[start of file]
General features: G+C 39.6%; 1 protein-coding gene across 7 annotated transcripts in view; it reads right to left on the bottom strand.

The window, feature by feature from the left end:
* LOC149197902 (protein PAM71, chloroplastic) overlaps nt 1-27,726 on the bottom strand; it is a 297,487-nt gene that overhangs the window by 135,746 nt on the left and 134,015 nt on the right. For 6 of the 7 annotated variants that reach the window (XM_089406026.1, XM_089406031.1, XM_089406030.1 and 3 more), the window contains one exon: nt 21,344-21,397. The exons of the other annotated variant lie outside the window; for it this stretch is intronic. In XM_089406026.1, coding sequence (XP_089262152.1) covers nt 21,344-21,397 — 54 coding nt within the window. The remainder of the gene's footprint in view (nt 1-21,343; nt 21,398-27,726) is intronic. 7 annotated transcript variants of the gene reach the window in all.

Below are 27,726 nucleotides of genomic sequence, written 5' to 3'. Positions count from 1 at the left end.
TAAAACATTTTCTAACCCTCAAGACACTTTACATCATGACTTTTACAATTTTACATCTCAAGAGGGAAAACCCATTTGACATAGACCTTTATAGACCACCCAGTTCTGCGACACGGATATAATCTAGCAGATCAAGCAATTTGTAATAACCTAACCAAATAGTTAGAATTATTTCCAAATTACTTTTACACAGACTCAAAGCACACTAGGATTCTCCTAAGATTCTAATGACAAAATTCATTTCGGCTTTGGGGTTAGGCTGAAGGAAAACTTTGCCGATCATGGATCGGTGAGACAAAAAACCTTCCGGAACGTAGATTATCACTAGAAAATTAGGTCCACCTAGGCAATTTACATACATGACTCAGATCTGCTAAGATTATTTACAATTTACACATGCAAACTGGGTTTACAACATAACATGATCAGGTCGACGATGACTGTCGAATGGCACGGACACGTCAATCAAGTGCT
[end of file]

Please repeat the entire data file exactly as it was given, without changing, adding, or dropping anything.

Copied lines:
General features: G+C 39.6%; 1 protein-coding gene across 7 annotated transcripts in view; it reads right to left on the bottom strand.

The window, feature by feature from the left end:
* LOC149197902 (protein PAM71, chloroplastic) overlaps nt 1-27,726 on the bottom strand; it is a 297,487-nt gene that overhangs the window by 135,746 nt on the left and 134,015 nt on the right. For 6 of the 7 annotated variants that reach the window (XM_089406026.1, XM_089406031.1, XM_089406030.1 and 3 more), the window contains one exon: nt 21,344-21,397. The exons of the other annotated variant lie outside the window; for it this stretch is intronic. In XM_089406026.1, coding sequence (XP_089262152.1) covers nt 21,344-21,397 — 54 coding nt within the window. The remainder of the gene's footprint in view (nt 1-21,343; nt 21,398-27,726) is intronic. 7 annotated transcript variants of the gene reach the window in all.

Below are 27,726 nucleotides of genomic sequence, written 5' to 3'. Positions count from 1 at the left end.
TAAAACATTTTCTAACCCTCAAGACACTTTACATCATGACTTTTACAATTTTACATCTCAAGAGGGAAAACCCATTTGACATAGACCTTTATAGACCACCCAGTTCTGCGACACGGATATAATCTAGCAGATCAAGCAATTTGTAATAACCTAACCAAATAGTTAGAATTATTTCCAAATTACTTTTACACAGACTCAAAGCACACTAGGATTCTCCTAAGATTCTAATGACAAAATTCATTTCGGCTTTGGGGTTAGGCTGAAGGAAAACTTTGCCGATCATGGATCGGTGAGACAAAAAACCTTCCGGAACGTAGATTATCACTAGAAAATTAGGTCCACCTAGGCAATTTACATACATGACTCAGATCTGCTAAGATTATTTACAATTTACACATGCAAACTGGGTTTACAACATAACATGATCAGGTCGACGATGACTGTCGAATGGCACGGACACGTCAATCAAGTGCT